Pittsburgh Steelers: Is It Time to Part Ways With James Farrior?

Nick SignorelliSenior Writer IAugust 28, 2010

PITTSBURGH - DECEMBER 28:  James Farrior #51 of the Pittsburgh Steelers walks on field during the game against the Cleveland Browns on December 28, 2008 at Heinz Field in Pittsburgh, Pennsylvania. (Photo by: Gregory Shamus/Getty Images)
Gregory Shamus/Getty Images

I know it sounds crazy.  I know it is not what people want to hear.  I know it is a reality that Steelers fans are going to have to start thinking about.

Is it time for the Pittsburgh Steelers to part ways with James Farrior?

James Farrior was selected with the eighth pick in the 1997 NFL Draft by the New York Jets. It was believed that he was going to be the cornerstone of the Jets defense. Things didn't work out quite so well for Farrior in New York, and he was ready to be out of New York by the conclusion of his fifth season.

The Jets were very similar in their feelings towards Farrior, and did not make a serious push to bring him back when his contract was up. In his five years with the Jets, Farrior broke the 100 tackle mark one time.  That was 142 in 2001.

While the Jets allowed Farrior to leave, the Steelers were more than happy to make him one of their VERY few free agent signings.

After a slow start in Pittsburgh, Farrior became the key to the Steelers defense. Only twice in the last seven years, has Farrior not had over 100 tackles. He has been the leader of a Steelers linebacking unit that is known across the NFL as one of the best units in football.

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After the 2008 season,  a decision needed to be made in Pittsburgh. Who would the Steelers keep? Would it be the older, better player in Farrior, or the younger, faster Larry Foote?

The other ILB on the Steelers roster was Lawrence Timmons, who was growing into his own, and, as a former first round pick, was expected to be starting in the middle of the field, where he was drafted to play.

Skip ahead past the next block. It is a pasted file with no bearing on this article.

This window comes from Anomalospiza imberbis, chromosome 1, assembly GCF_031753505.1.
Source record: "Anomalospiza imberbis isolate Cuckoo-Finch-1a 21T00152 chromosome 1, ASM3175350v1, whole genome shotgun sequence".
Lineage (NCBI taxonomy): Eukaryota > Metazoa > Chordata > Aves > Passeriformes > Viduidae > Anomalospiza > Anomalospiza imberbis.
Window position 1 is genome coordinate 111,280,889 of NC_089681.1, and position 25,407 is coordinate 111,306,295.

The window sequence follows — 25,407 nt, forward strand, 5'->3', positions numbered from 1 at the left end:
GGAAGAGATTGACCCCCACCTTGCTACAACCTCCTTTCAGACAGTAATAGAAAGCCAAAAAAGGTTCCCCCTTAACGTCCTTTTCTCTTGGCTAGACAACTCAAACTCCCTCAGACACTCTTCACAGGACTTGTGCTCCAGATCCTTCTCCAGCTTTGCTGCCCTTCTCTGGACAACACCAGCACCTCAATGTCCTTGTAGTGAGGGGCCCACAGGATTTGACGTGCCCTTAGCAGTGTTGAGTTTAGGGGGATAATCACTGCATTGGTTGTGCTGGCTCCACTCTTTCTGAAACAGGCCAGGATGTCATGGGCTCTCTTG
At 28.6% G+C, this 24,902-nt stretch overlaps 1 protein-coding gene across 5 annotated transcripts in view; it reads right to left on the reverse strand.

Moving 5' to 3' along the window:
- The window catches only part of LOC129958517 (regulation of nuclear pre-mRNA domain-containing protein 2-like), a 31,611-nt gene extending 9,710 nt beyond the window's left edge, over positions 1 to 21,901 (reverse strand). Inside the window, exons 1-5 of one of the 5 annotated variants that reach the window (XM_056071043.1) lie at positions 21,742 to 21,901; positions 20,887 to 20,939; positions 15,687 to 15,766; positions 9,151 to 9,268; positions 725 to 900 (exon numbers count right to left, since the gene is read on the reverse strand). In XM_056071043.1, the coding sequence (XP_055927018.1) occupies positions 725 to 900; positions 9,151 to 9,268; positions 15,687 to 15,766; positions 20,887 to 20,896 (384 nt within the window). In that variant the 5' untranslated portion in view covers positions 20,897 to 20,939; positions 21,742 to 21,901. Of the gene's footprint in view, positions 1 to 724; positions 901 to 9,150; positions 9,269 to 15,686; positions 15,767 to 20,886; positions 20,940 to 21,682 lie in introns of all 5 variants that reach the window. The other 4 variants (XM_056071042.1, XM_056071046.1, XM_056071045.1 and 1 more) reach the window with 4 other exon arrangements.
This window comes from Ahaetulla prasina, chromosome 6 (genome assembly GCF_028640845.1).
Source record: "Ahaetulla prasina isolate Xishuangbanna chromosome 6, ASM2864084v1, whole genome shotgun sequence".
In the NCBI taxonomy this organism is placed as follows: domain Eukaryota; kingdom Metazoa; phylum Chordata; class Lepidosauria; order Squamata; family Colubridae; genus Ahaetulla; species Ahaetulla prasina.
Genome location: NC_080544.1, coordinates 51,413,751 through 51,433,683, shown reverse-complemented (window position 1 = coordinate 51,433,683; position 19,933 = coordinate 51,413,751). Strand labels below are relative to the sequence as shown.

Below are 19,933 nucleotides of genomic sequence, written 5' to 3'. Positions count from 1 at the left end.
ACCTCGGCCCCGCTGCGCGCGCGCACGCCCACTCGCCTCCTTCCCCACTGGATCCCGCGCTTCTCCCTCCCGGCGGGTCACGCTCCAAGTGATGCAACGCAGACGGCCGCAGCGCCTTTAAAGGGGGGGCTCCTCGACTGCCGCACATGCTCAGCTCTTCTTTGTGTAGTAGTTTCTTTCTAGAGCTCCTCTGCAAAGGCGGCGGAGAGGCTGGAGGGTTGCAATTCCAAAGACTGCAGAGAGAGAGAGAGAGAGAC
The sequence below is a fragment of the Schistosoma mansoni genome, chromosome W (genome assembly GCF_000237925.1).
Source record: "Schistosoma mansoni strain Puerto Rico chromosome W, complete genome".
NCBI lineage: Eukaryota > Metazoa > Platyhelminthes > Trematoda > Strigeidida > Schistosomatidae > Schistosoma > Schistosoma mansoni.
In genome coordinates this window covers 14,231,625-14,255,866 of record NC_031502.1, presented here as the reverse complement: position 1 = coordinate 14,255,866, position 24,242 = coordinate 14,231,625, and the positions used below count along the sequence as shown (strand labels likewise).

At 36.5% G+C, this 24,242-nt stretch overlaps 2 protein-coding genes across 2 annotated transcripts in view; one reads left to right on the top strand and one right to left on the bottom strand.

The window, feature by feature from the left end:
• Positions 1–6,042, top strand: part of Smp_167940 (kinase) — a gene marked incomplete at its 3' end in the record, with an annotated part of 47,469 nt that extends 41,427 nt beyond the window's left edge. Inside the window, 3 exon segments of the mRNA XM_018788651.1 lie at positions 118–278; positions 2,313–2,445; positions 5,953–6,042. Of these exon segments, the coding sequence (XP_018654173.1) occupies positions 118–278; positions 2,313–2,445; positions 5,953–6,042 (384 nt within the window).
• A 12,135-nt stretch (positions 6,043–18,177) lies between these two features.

Even though Timmons has not grown into the elite status as LaMarr Woodley (taken in the second round of the same draft as Timmons), Timmons was showing he was the future of the position. He had considerably more speed, and strength than both Foote and Farrior.

The decision had to be made, and the Steelers chose to keep Farrior and allow Foote to leave and sign with his home town Detroit Lions. The Steelers then signed Farrior to a five-year contract extension during training camp.

The surprising part of all of this, at least to me, was that the Steelers NORMALLY don't keep the older player, just because of what he had done for them in the past. Over the course of the last 15 years, there were MANY great Steelers linebackers that were shown the door, even though many of the fans believed that they still had a lot of gas left in the tank.

Greg Lloyd, Jason Gildon, Kevin Greene, Levon Kirkland, Earl Holmes, Joey Porter, and many others, were all getting older, but were still considered great players when the Steelers decided to part ways with them. In almost every one of those cases, I was worried that the Steelers were making a mistake by letting those players go.

All of them still ranked near the top of the NFL in tackles when the Steelers let them go. And all of them went to new teams, and all of them played in a similar way: Nowhere NEAR as good as they were in Pittsburgh.

Sure, in a lot of those instances, it is because the teams defenses were not as good. Many times, they were in a different type of defense. But the results were still the same. They were slower, and not as dominant as they were in Pittsburgh.

Had the Steelers decided in 2008 that they were going to keep Foote, and let Farrior leave, everyone would have though the same thing about Farrior with another club, as they did about the list of men above, that faltered after they left the Black and Gold. They were just not as good as they were.

The reality is, the Pittsburgh Steelers are known as Linebacker University. They take players later in the draft, groom them to become insane on the field, unleash them in their third or fourth season, they dominate the league for five to ten years, and then they let them go, because there is a new group of players waiting to take their turn.

It is time for the Steelers to part ways with the OBVIOUSLY slowed down James Farrior. He was an amazing player for the Steelers while he has been here, but it is time for him to move on. The Steelers have Keyaron Fox, who is ready to be the main back up to Timmons and Foote, and Stevenson Sylvester being groomed to be the next in line of great ones.

The Steelers have NEVER kept the older, slower players at the expense of bringing in the future animals, and by keeping James Farrior on the roster, that is EXACTLY what they will be doing.

I loved Farrior when he was at the top of his game, but the down hill slide started at the end of 2008. In life, you don't compound a mistake by not acknowledging it, and when the Steelers brought back Larry Foote, that is exactly what they did.


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